|Figure 1: Percent of dermatology life quality index among patients with hidradenitis suppurativa|
Click here to view
|Table 3: Dermatology life quality index categories compared with demographic|
Click here to view
The mean score for depression was 4.3 ± 4.8, and most of the patients were in the normal depression category (126; 86%) [Figure 2]. The number of flares is insignificantly related to depression levels as52% of total participants had more than 5 flares and were classified as having normal depression, P value (0.381). Depression was associated with higher BMI (P = 0.020) [Table 4].
|Figure 2: Percent of depression among patients with hidradenitis suppurativa|
Click here to view
The mean score for anxiety was 3.44 ± 3.60, and the majority of the patients were in the normal anxiety category (133; 90%) [Figure 3], and the level of anxiety was similar between males and females 44% and 47%, respectively Higher number of flares per year were significantly correlated with a higher level of anxiety (P < 0.015). More than half of the participants (65%) have lesions in the axillary area, 41 (28%) have lesions under the breast classified as normal anxiety category. Statistically, higher high BMI was associated with a higher level of anxiety (P < 0.001) [Table 5].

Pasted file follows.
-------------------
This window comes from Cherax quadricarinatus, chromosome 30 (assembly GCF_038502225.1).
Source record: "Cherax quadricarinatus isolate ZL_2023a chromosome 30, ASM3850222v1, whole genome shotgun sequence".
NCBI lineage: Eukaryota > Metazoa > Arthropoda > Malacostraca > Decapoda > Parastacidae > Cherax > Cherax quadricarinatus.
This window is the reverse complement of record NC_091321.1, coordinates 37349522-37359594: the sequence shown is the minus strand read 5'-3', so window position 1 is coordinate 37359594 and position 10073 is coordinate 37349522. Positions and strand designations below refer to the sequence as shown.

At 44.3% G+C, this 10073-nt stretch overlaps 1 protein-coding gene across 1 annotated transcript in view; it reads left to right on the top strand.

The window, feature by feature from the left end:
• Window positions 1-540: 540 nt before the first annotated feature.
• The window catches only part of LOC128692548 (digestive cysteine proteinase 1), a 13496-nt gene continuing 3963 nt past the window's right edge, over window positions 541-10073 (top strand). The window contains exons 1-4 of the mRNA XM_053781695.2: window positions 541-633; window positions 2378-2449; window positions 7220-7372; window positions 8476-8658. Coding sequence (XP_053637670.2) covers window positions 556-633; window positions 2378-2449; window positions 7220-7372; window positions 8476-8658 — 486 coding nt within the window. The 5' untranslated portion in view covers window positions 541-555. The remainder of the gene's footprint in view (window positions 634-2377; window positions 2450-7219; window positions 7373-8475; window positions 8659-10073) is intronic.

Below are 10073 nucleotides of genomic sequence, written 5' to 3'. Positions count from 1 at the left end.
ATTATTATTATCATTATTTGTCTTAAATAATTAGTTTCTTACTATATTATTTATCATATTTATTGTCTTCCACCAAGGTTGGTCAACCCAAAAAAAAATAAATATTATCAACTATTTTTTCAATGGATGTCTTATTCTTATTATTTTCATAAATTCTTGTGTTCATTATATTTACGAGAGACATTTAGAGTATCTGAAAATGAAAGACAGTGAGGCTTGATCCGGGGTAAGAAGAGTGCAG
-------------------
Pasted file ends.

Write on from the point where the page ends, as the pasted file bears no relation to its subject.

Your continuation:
|Figure 3: Percent of anxiety among patients with hidradenitis suppurativa|
Click here to view
| Discussions|| |
HS had a significant effect on the quality of life., In our study, HS had a very large effect on patient's quality of life. In a recent systemic review and a cross-sectional study, HS has a moderate to large effect on patient's QOL. Moreover, the systemic review, Canadian, and Denmark studies showed greater quality of life impact with higher Hurley stage (r = 0.67, P < 0.001, and P < 0.001 respectively).,, Patients who have more flares per year significantly have a lower QOL (P < 0.003). A similar result was reached by the Denmark study (P < 0.04). Meanwhile, the Canadian study showed no relationship between DLQI and the number of flares per year (P < 0.388). The area affected by the disease plays a role in the disease severity and quality of life., Our study shows patients with axillary and perianal involvement have a lower QOL, (P < 0.018) and (P < 0,024) respectively. This is consistent with the systemic review, which showed that the mean DLQI score for patients with anogenital lesions was 14.7 ± 7.2, while the mean score for other areas was 9.5 ± 7.6.